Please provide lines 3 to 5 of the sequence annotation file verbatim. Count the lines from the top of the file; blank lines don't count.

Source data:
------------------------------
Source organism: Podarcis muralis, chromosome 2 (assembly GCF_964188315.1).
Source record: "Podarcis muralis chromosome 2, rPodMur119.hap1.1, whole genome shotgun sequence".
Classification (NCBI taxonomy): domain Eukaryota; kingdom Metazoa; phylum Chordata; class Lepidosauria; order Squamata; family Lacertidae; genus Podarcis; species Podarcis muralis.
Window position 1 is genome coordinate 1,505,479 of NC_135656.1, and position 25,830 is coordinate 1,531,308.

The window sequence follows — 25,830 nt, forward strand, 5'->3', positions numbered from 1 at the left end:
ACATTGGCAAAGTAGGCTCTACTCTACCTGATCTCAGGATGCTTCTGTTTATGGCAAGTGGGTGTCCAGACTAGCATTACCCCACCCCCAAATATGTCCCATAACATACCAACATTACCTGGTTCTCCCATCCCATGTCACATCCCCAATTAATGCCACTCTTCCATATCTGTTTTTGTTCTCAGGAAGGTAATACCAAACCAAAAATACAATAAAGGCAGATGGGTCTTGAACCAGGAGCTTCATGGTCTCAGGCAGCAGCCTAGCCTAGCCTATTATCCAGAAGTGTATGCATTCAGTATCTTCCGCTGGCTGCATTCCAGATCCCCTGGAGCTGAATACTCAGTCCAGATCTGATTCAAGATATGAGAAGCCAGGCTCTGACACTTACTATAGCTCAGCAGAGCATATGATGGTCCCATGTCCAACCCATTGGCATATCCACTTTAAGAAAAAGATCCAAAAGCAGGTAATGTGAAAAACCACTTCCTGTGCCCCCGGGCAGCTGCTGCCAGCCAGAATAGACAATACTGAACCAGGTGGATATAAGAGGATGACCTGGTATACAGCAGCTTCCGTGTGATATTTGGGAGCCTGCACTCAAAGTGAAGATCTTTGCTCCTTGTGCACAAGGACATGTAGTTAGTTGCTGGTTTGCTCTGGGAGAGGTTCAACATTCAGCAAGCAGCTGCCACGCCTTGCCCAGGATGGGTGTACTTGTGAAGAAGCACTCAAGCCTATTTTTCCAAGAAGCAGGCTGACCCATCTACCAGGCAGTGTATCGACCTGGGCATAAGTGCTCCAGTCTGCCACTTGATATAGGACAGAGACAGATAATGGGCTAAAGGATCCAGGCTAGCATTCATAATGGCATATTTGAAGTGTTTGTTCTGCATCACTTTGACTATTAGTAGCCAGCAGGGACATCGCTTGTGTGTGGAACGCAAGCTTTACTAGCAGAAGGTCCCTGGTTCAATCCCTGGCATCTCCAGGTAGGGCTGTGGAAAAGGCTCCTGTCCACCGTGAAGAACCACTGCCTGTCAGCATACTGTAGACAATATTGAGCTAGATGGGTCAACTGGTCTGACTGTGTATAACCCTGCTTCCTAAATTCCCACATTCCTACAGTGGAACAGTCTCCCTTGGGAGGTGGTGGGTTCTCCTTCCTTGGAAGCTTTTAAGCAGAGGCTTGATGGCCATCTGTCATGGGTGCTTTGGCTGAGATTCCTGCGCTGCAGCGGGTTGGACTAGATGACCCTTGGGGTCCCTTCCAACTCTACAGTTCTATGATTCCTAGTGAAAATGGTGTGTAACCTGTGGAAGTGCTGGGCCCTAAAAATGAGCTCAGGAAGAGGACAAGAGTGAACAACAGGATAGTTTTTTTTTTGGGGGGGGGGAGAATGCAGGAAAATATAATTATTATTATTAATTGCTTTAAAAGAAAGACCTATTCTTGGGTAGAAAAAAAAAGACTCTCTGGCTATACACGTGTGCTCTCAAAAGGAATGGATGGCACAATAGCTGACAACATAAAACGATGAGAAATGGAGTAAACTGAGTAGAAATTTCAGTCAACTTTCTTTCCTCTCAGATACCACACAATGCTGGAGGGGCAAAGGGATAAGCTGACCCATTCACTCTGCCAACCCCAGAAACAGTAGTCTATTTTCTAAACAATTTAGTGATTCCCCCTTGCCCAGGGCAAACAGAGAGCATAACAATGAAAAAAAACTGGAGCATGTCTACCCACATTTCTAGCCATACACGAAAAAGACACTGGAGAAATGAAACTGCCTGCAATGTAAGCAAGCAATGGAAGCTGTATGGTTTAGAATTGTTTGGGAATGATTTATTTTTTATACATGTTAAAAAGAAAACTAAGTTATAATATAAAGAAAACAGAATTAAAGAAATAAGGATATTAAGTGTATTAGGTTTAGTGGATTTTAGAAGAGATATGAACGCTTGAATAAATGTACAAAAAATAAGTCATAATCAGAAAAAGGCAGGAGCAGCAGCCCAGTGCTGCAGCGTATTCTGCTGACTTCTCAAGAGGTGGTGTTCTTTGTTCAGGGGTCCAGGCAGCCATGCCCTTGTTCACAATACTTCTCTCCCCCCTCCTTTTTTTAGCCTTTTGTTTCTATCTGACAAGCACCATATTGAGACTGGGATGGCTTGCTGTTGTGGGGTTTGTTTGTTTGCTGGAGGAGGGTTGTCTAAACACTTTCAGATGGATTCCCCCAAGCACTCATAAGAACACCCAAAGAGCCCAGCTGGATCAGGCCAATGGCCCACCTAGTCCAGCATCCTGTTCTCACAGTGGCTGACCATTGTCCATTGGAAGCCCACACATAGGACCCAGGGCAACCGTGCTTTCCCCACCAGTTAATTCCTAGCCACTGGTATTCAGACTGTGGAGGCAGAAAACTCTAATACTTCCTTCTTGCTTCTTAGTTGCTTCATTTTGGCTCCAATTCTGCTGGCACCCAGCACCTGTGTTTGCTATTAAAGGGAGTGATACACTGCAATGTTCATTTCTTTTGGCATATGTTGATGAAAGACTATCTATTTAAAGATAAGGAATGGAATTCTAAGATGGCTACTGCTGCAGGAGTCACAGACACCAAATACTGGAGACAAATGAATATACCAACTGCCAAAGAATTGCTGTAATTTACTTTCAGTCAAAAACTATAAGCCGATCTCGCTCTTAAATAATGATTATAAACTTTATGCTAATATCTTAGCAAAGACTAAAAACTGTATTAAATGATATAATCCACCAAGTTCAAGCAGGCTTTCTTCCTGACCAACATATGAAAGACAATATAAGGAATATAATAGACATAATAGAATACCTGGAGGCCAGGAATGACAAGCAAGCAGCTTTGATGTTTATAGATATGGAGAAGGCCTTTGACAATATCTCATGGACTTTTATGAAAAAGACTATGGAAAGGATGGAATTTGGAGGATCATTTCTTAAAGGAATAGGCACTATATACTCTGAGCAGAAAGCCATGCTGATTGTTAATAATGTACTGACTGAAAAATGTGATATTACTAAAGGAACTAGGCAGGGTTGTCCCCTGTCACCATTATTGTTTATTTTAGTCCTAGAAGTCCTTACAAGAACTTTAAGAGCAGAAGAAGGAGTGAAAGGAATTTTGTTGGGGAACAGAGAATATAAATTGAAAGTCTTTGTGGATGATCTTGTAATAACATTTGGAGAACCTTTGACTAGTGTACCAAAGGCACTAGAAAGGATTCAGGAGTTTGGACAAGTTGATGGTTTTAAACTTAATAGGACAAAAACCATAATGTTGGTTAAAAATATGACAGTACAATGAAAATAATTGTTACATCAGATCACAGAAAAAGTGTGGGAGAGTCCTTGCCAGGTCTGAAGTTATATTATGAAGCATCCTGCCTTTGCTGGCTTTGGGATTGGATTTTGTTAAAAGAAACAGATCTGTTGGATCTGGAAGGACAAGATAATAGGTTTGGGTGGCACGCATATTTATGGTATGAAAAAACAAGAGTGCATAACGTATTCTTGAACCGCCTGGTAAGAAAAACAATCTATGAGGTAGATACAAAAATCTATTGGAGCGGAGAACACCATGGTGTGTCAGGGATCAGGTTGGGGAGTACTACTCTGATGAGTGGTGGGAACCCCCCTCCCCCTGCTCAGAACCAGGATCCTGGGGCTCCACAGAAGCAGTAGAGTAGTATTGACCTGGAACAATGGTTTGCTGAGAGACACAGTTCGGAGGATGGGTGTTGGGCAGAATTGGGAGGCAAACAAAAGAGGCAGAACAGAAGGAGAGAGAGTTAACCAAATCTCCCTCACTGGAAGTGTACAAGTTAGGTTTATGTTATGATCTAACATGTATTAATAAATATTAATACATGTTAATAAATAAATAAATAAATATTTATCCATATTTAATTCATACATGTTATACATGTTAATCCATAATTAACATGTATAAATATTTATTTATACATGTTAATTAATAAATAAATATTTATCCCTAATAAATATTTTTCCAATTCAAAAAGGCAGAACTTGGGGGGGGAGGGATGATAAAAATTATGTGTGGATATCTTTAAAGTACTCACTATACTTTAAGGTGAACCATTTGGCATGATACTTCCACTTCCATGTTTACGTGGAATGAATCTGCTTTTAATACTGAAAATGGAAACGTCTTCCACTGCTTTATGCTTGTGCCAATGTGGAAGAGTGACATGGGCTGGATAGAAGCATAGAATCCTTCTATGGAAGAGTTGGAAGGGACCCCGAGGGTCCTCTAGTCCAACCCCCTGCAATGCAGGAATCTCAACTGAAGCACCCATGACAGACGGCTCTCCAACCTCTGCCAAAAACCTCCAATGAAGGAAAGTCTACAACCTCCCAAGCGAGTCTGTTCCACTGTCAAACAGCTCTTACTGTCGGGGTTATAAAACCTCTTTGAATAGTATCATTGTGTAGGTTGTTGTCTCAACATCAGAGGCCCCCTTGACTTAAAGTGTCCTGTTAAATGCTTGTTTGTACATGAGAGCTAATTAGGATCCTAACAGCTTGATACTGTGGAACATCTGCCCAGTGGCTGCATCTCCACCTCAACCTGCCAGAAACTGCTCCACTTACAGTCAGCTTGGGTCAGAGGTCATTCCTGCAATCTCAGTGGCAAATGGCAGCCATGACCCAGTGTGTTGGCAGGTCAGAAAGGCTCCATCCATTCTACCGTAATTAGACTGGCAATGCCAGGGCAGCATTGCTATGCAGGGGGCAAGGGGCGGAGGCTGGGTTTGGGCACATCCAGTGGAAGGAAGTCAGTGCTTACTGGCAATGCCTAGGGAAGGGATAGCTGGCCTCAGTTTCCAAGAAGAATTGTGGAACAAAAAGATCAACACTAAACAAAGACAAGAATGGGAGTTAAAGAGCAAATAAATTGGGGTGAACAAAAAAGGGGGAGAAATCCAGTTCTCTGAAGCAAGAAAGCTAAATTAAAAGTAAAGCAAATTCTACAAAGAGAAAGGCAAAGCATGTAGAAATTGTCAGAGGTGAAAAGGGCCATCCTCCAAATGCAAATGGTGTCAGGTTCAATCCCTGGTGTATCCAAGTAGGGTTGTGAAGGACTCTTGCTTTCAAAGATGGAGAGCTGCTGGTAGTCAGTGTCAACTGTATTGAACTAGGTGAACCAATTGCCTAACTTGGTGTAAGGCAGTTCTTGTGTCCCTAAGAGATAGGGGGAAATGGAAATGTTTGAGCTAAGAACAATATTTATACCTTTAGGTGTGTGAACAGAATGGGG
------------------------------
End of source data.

Classification (NCBI taxonomy): domain Eukaryota; kingdom Metazoa; phylum Chordata; class Lepidosauria; order Squamata; family Lacertidae; genus Podarcis; species Podarcis muralis.
Window position 1 is genome coordinate 1,505,479 of NC_135656.1, and position 25,830 is coordinate 1,531,308.

The window sequence follows — 25,830 nt, forward strand, 5'->3', positions numbered from 1 at the left end: